of Levisham, it was used as overnight lodgings after a day’s shooting on the moors. The grassy headland was a wonderful spot where I sat and had my lunch, and I could hear the whistle of the steam train below coming towards me. I had to get my camera out and ready for a snap shot.



I enjoyed some fantastic views, blustery winds at the top of the moor, and a great new adventure somewhere new. If you’re planning to visit The North York Moors, then all information can be found HERE.

Berlin Day 2 – A Backstreet Tour!

So today I decided to have a wander around some parts of Berlin that you may not have had thought about. It was pretty interesting to say the least.

It started off in the neighbourhood of Prenzlauer Berg. Formerly a working class neighbourhood of cramped tenement housing, during East German times Prenzlauer Berg’s war-damaged buildings were basically abandoned in favour of new, planned-housing blocks to the east of the city centre. It became the home then for many bohemians and dissidents who looked for a different way of life to the socialist norm, and with the fall of the wall they were joined by many artists, squatters, musicians and others who made the neighbourhood a buzzing and lively home during the confusion of the nineties. Although money has flowed into the area over the past decade or so, Prenzlauer Berg is still home to many charming cafes and bars, independent shops, and its leafy streets are great to wander.

So I started off with Weinbergspark – This is the local neighbourhood green space from where I was staying. One of the top spots for summer beers or winter sledging.

Then on to the Fashion House – This is a huge corner byuidling once the home of fashion in East Germany.

The ACUD – A cultural and Arts centre, with bars, cinema and theatre.

Then Zionskirchplatz – Was once the church of anti-Nazi resistance member Dietrich Bonhoffer. Now it’s a pleasant space which hold an Organic market out the front every thursday.

Arkonaplatz – A little tranquil housing area that is home to a flea market every Sunday.

Bernauer Strasse – The Berlin Wall once ran along the street……..It ran the length of the street and its evident in many places. I attended the Berlin wall memorial, and visited the only watch tower that exists. A story is told of some students who dug a tunnel from an old bakery underneath the wall to get to the other side.

Oderbergerstarsse – This is a quirky leafy street that is home to some of the neighbourhoods nicest cafes, restaurants and ice cream shops.

Prater Garten – At the end of Kastanienalle is whats claimed as Berlin’s oldest , and finest beer garden in Berlin.

Which lead on to Husemannstrasse – This street was renovated in East German times to represent a typical workers street, some nice cafes and bars here too.

And then I arrived to probably my favourite place today. Kollwitzplatz – This is a small square with a park in the middle, but surrounded by nice cafes once again, and I experienced a nice organic market, where I had some white wine gluhwein. It may not be Christmas but can always have some gluhwein.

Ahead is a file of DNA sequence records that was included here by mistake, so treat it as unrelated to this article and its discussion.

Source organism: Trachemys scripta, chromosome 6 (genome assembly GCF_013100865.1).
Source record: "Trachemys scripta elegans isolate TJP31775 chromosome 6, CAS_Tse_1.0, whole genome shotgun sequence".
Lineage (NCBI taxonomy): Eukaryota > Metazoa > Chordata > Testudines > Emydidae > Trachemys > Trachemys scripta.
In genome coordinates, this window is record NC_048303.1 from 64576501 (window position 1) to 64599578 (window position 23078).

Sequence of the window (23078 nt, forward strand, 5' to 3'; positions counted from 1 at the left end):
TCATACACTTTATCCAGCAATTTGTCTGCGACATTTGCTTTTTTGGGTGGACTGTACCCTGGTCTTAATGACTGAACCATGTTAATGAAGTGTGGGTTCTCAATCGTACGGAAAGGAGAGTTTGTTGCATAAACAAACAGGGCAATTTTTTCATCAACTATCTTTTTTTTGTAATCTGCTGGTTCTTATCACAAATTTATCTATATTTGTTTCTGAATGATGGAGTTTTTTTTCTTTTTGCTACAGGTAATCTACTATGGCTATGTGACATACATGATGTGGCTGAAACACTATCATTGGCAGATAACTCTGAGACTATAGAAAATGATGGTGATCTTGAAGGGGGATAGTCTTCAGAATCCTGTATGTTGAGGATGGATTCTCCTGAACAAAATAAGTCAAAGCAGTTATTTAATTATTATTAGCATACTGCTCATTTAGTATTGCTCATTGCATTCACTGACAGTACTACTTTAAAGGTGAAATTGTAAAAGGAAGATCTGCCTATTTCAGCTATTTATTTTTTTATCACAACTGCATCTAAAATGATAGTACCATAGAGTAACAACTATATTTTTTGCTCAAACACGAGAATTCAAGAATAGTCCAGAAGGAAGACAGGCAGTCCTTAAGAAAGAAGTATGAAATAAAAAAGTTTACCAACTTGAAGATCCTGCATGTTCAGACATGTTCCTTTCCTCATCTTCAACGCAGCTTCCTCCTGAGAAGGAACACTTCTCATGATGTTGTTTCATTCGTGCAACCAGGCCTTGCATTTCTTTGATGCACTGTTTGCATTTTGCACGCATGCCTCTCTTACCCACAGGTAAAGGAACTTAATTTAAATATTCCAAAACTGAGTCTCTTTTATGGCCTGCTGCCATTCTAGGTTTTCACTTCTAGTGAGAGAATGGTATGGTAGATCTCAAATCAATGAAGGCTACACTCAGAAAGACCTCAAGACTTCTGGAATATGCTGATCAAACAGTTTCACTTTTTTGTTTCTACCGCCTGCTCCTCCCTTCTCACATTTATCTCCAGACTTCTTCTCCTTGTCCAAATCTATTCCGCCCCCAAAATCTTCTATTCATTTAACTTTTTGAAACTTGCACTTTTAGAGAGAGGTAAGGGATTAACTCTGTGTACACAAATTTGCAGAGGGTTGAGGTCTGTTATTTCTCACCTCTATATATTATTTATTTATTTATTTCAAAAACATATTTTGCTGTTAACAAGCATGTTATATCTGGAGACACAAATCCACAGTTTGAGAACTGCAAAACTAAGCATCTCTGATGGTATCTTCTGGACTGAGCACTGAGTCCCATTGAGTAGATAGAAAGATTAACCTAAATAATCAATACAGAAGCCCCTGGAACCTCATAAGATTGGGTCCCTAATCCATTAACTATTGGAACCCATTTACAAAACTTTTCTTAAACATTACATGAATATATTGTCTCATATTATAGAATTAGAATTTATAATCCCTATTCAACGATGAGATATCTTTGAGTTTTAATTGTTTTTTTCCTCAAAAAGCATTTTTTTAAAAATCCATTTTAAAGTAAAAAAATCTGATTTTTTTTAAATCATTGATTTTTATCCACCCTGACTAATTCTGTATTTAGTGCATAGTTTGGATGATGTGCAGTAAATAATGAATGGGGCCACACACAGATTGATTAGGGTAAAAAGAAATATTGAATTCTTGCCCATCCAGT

T Minus 4 Days

And so the real countdown begins. It’s only 4 day left till my first trip of 2017. Flights are booked, hostel is booked, train is booked. It’s all good to go. BERLIN HERE I COME!!!!!!

I have been keeping myself busy on Instagram, making various posts, connecting and networking with places and people in Berlin, which has been pretty positive so far. The hostel I am staying at, The Circus Hostel, have been particularly very receptive to my posts and comments, which gives me a positive vibe before I arrive. If you wish to follow my adventure on Instagram, you can do so here instagram.com/thesolotr4veller

The one big thing I look forward to the most on this trip, is the Beer. Yes, the Beer. I miss the good old Weizenbier, and it’s been a long while since I enjoyed a real glass of this.


This is only a short post, but it’s an update keeping my blog alive hahaha. Keep tuned for proper posts of the adventure itself.

It’s nearly time.

Happy New Year.

2017 is now upon us, and the start of my travels edge ever so closer. It’s only 25 days till the first trip, Berlin. I have been wondering whether I should plan what I will do there beforehand, or whether I take it in my stride, and go with the flow. So I decided to go with the flow. I felt it was part of the adventure not knowing, and go where my legs take me on the day when I get there. However, I know the two main places I do want to see and visit are The Brandenburg Gates, and The Berlin Wall.


One thing I am sure of, is where I will be staying. My digs for the trip will be the Circus Hostel in central Berlin https://www.circus-berlin.de/hostel/ It has a very good rating, great reviews, its a central location, and situated immediately by a train station for easy access to everywhere I need to go.


Throughout all my travels, Instagram will be my choice of social media platform to share m travels and memories https://www.instagram.com/thesolotr4veller/

New to solo travelling!

You’ve heard about the world, right? This place called everywhere, where everyone else is. You’ve heard about travelling, right?(And let me tell you, everyone else is having a great time doing it.) And, deeply, truly, honestly I’d love it if you were next to me – in the thick of it. Exploring cultures. Uncovering new worlds. Turning possibilities into realities day in and day out, like some impossible dynamo that never tires and never slows down.

But, and this is the greatest part, it’s not impossible. It’s out there and all I have to do to become enmeshed in it is go. And so do you. And once you start going, just don’t stop. And that’s the easiest thing in the world – it’s so easy, the world was made that way. You’ve heard about that, too? “An object in motion wants to remain in motion.”

paris berlin amsterdam helsinki copenhague dublin stockholm madrid vienne lisbonne londres athenes luxembourg bruxelles reykjavik

Now I have never been travelling alone before. This is a first. I will become one of those people you hear all about, one of those people that take those risks and who embrace what it is. The Solo Traveller. I am absolutely 100% looking forward to this adventure, and you can be a part of it with me.